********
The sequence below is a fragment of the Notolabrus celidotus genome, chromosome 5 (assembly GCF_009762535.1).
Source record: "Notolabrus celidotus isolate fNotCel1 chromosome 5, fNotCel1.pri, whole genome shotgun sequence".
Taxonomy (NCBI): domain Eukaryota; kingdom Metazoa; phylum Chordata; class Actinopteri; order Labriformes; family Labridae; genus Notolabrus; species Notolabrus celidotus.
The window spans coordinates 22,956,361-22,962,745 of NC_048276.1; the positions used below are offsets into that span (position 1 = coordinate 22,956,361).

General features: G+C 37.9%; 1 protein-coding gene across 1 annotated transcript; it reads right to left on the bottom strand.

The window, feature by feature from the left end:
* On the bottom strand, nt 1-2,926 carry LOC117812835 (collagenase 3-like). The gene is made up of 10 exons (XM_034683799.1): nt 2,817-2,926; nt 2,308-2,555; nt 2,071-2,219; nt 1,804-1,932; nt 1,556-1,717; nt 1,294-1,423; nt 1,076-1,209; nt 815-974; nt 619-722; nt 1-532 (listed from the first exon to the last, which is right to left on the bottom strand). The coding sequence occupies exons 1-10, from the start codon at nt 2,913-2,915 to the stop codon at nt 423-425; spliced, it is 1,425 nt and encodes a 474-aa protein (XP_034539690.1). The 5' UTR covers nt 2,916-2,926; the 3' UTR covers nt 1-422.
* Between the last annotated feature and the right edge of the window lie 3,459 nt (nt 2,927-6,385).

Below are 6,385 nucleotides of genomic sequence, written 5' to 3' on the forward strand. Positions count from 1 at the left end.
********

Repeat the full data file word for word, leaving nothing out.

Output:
The sequence below is a fragment of the Notolabrus celidotus genome, chromosome 5 (assembly GCF_009762535.1).
Source record: "Notolabrus celidotus isolate fNotCel1 chromosome 5, fNotCel1.pri, whole genome shotgun sequence".
Taxonomy (NCBI): domain Eukaryota; kingdom Metazoa; phylum Chordata; class Actinopteri; order Labriformes; family Labridae; genus Notolabrus; species Notolabrus celidotus.
The window spans coordinates 22,956,361-22,962,745 of NC_048276.1; the positions used below are offsets into that span (position 1 = coordinate 22,956,361).

General features: G+C 37.9%; 1 protein-coding gene across 1 annotated transcript; it reads right to left on the bottom strand.

The window, feature by feature from the left end:
* On the bottom strand, nt 1-2,926 carry LOC117812835 (collagenase 3-like). The gene is made up of 10 exons (XM_034683799.1): nt 2,817-2,926; nt 2,308-2,555; nt 2,071-2,219; nt 1,804-1,932; nt 1,556-1,717; nt 1,294-1,423; nt 1,076-1,209; nt 815-974; nt 619-722; nt 1-532 (listed from the first exon to the last, which is right to left on the bottom strand). The coding sequence occupies exons 1-10, from the start codon at nt 2,913-2,915 to the stop codon at nt 423-425; spliced, it is 1,425 nt and encodes a 474-aa protein (XP_034539690.1). The 5' UTR covers nt 2,916-2,926; the 3' UTR covers nt 1-422.
* Between the last annotated feature and the right edge of the window lie 3,459 nt (nt 2,927-6,385).

Below are 6,385 nucleotides of genomic sequence, written 5' to 3' on the forward strand. Positions count from 1 at the left end.